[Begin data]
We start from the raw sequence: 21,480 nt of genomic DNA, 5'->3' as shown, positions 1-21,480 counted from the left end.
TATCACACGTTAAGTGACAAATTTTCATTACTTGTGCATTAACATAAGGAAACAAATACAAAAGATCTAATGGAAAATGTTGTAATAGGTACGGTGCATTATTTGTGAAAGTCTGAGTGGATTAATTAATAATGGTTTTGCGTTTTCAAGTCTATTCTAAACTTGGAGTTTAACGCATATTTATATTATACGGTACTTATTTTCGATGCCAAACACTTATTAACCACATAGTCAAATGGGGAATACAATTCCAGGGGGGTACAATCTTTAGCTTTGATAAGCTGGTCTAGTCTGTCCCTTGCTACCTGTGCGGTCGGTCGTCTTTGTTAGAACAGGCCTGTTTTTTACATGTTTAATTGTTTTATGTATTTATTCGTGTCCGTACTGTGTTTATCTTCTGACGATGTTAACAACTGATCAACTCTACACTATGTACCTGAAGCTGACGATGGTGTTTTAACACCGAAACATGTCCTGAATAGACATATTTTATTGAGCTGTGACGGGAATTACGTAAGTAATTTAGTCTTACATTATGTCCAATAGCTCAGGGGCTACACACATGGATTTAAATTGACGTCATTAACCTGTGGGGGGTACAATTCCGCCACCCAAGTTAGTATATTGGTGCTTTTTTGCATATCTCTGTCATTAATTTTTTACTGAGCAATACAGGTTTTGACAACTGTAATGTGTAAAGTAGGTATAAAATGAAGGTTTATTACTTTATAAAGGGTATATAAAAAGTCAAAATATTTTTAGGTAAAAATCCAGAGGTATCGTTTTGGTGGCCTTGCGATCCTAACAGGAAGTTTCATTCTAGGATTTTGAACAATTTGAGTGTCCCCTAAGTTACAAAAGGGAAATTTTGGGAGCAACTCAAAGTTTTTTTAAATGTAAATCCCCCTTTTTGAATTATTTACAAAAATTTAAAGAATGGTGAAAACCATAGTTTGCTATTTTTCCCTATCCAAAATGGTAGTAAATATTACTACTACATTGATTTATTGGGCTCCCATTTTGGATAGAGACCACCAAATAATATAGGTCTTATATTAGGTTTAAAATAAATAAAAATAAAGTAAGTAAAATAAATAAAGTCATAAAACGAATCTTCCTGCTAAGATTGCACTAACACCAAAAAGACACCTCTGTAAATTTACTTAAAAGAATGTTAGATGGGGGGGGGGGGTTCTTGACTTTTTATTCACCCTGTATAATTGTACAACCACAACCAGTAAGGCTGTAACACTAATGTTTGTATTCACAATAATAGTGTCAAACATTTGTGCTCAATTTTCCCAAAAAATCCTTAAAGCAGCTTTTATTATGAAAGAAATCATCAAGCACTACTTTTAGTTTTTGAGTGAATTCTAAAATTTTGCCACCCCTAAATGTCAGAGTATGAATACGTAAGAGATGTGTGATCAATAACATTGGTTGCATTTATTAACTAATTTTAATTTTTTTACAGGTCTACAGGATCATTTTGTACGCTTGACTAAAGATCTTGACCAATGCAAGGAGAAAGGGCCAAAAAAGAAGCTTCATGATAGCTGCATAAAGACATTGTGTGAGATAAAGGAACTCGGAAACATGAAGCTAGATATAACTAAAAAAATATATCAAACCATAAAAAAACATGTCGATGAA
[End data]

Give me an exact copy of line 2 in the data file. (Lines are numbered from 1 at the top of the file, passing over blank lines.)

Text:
TATCACACGTTAAGTGACAAATTTTCATTACTTGTGCATTAACATAAGGAAACAAATACAAAAGATCTAATGGAAAATGTTGTAATAGGTACGGTGCATTATTTGTGAAAGTCTGAGTGGATTAATTAATAATGGTTTTGCGTTTTCAAGTCTATTCTAAACTTGGAGTTTAACGCATATTTATATTATACGGTACTTATTTTCGATGCCAAACACTTATTAACCACATAGTCAAATGGGGAATACAATTCCAGGGGGGTACAATCTTTAGCTTTGATAAGCTGGTCTAGTCTGTCCCTTGCTACCTGTGCGGTCGGTCGTCTTTGTTAGAACAGGCCTGTTTTTTACATGTTTAATTGTTTTATGTATTTATTCGTGTCCGTACTGTGTTTATCTTCTGACGATGTTAACAACTGATCAACTCTACACTATGTACCTGAAGCTGACGATGGTGTTTTAACACCGAAACATGTCCTGAATAGACATATTTTATTGAGCTGTGACGGGAATTACGTAAGTAATTTAGTCTTACATTATGTCCAATAGCTCAGGGGCTACACACATGGATTTAAATTGACGTCATTAACCTGTGGGGGGTACAATTCCGCCACCCAAGTTAGTATATTGGTGCTTTTTTGCATATCTCTGTCATTAATTTTTTACTGAGCAATACAGGTTTTGACAACTGTAATGTGTAAAGTAGGTATAAAATGAAGGTTTATTACTTTATAAAGGGTATATAAAAAGTCAAAATATTTTTAGGTAAAAATCCAGAGGTATCGTTTTGGTGGCCTTGCGATCCTAACAGGAAGTTTCATTCTAGGATTTTGAACAATTTGAGTGTCCCCTAAGTTACAAAAGGGAAATTTTGGGAGCAACTCAAAGTTTTTTTAAATGTAAATCCCCCTTTTTGAATTATTTACAAAAATTTAAAGAATGGTGAAAACCATAGTTTGCTATTTTTCCCTATCCAAAATGGTAGTAAATATTACTACTACATTGATTTATTGGGCTCCCATTTTGGATAGAGACCACCAAATAATATAGGTCTTATATTAGGTTTAAAATAAATAAAAATAAAGTAAGTAAAATAAATAAAGTCATAAAACGAATCTTCCTGCTAAGATTGCACTAACACCAAAAAGACACCTCTGTAAATTTACTTAAAAGAATGTTAGATGGGGGGGGGGGGTTCTTGACTTTTTATTCACCCTGTATAATTGTACAACCACAACCAGTAAGGCTGTAACACTAATGTTTGTATTCACAATAATAGTGTCAAACATTTGTGCTCAATTTTCCCAAAAAATCCTTAAAGCAGCTTTTATTATGAAAGAAATCATCAAGCACTACTTTTAGTTTTTGAGTGAATTCTAAAATTTTGCCACCCCTAAATGTCAGAGTATGAATACGTAAGAGATGTGTGATCAATAACATTGGTTGCATTTATTAACTAATTTTAATTTTTTTACAGGTCTACAGGATCATTTTGTACGCTTGACTAAAGATCTTGACCAATGCAAGGAGAAAGGGCCAAAAAAGAAGCTTCATGATAGCTGCATAAAGACATTGTGTGAGATAAAGGAACTCGGAAACATGAAGCTAGATATAACTAAAAAAATATATCAAACCATAAAAAAACATGTCGATGAA